After undergoing losing seasons in 2013 and 2014, the Atlanta Falcons have a renewed focus and energy. If the season ended today, the team’s 6-3 record would earn them a wild-card berth in the NFL playoffs.

Backup quarterback Sean Renfree is hopeful the Falcons’ success will continue and is relying, in part, on the team’s camaraderie to make that happen. Solidarity in sports is nothing new to the 2013 seventh-round draft pick, who has had Catholic teammates and coaches since his high-school days in Phoenix.

Even before entering high school, Renfree’s Catholic sporting formation had a good start with his father, Dr. Kevin Renfree, an orthopedic surgeon at the Mayo Clinic’s Phoenix campus. Dr. Renfree played football at the University of Notre Dame from 1979-1980 and delighted in using his college experience to teach his eldest how to play the game.

Sean Renfree, a three-time Academic All-Atlantic Coast Conference honoree at Duke University from 2010-2012, spoke with Register correspondent Trent Beattie about the Falcons’ season and how the Catholic Church teaches us to treat each other.

 

After going 4-12 in 2013 and 6-10 last year, the Falcons are 6-3 so far this year and are likely to be in the playoffs. What has been the biggest difference between this season and the previous two?

The biggest change is that we seem more energized this year. This vitality comes from our new head coach, Dan Quinn, who has an upbeat style. He is very enthusiastic, and while he sets the tone for the coaching staff and the team, he’s not domineering. He’s genuinely personable and comes across as one of the guys.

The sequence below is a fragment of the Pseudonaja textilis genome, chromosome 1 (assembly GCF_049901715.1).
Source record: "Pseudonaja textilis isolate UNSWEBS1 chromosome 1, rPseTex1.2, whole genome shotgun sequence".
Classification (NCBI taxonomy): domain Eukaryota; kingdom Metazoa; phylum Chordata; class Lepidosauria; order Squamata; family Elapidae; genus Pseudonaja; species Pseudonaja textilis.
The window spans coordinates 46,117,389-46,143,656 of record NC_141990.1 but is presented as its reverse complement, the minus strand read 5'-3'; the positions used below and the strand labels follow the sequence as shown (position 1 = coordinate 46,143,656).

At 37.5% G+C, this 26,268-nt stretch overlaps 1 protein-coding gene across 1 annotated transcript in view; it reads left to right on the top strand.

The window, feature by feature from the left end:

Having good camaraderie can take you a long way in the NFL. At this level, there’s very little difference in the skill levels of teams, so preparing and executing well as a team can be the decisive factor. I think this factor — our cohesion — is one of our strengths.

 

Of all the sports to play, what was it about football that caught your attention?

I played basketball and baseball in grade school and high school, but football was my favorite sport. It is the camaraderie that I enjoy most. Other sports are team-oriented, as well, but in football, it becomes more magnified. There are more players and coaches, a greater need for everyone on the team to play well, more serious physical risks involved and more attention from fans.

In basketball and baseball, you can have a shooter or pitcher dominate a game pretty much on their own, but in football, that’s not possible. You need to have all the guys around you play well in order for you to do your job. As a quarterback, if you don’t have a strong offensive line or capable receivers, you aren’t going to be very effective. You rely heavily on your teammates.

 

Do you think those aspects of a large community facing challenges are analogous to what is found in the Catholic Church?